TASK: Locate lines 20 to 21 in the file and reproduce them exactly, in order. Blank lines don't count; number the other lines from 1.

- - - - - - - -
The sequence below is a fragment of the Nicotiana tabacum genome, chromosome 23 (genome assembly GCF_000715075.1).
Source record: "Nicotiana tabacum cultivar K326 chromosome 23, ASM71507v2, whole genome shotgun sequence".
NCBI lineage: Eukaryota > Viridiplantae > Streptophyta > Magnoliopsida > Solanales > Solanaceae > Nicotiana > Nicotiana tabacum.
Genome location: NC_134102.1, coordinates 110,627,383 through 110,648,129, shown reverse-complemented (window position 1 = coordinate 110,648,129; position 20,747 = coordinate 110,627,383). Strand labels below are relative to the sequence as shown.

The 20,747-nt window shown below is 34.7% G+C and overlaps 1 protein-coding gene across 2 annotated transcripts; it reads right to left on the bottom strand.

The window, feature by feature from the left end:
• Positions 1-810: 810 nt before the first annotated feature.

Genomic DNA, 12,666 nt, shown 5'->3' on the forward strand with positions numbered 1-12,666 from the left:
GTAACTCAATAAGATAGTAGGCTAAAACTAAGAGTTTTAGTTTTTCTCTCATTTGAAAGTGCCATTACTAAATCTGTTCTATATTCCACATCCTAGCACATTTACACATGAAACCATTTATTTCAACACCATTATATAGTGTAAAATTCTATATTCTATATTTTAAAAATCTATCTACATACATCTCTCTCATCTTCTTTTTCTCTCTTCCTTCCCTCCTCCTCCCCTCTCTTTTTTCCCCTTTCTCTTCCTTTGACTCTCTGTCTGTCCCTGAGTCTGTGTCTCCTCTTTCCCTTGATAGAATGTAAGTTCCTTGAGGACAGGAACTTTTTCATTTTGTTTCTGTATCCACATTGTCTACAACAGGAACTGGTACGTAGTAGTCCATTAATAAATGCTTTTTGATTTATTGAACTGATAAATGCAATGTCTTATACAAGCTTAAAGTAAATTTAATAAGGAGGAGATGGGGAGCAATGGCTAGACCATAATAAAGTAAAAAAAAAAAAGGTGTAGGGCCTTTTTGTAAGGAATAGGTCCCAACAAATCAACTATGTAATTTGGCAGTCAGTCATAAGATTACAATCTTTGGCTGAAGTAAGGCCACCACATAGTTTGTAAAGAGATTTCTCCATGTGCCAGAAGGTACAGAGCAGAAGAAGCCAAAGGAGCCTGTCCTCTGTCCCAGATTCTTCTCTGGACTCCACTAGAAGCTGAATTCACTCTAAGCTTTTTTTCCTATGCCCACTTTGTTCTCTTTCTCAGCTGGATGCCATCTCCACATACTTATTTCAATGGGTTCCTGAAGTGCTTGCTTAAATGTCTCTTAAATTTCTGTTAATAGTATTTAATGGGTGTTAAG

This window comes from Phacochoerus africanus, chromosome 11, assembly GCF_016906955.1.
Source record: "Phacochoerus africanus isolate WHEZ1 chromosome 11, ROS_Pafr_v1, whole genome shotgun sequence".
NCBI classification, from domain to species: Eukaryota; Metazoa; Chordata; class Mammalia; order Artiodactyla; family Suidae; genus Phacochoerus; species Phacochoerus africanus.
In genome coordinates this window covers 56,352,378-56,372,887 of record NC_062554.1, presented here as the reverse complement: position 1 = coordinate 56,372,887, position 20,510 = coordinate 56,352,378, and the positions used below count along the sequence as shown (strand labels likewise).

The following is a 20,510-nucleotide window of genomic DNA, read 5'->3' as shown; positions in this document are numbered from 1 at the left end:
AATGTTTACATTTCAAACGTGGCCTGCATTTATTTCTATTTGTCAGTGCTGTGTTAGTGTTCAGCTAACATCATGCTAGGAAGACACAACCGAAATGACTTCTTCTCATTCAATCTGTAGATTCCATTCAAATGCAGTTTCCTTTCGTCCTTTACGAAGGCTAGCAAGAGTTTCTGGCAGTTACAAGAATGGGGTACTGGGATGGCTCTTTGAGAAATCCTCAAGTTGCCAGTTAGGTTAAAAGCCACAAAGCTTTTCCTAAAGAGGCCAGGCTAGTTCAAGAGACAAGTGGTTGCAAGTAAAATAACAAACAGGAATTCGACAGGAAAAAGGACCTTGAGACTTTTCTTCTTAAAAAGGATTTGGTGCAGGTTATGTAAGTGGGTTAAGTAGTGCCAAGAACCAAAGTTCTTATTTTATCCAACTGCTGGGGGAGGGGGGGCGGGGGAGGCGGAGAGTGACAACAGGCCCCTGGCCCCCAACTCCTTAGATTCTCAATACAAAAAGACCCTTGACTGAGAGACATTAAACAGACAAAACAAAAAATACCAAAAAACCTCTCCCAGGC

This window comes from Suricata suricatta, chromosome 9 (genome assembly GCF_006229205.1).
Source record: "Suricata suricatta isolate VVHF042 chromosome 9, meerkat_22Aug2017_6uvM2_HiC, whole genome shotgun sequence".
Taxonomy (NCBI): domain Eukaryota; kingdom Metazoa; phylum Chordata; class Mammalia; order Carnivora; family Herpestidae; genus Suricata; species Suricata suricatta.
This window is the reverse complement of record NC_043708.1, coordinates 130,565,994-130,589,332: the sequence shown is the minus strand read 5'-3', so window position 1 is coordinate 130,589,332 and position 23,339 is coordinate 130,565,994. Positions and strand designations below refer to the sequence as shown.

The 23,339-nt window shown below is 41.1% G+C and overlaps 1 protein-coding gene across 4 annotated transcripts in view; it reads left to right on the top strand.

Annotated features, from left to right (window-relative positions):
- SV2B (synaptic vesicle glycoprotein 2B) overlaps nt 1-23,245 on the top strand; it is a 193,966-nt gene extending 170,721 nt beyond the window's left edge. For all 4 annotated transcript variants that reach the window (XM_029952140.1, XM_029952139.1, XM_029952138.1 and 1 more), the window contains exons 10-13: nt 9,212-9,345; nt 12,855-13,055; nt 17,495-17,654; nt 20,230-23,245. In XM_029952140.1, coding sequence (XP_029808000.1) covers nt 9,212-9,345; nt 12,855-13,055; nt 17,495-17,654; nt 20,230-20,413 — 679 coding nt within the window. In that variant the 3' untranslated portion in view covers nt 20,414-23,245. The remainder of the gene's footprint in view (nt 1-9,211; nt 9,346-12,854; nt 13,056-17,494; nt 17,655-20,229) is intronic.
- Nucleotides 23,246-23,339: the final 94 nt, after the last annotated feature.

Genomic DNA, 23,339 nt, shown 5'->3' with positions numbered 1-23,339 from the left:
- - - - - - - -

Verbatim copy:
The 23,339-nt window shown below is 41.1% G+C and overlaps 1 protein-coding gene across 4 annotated transcripts in view; it reads left to right on the top strand.

Annotated features, from left to right (window-relative positions):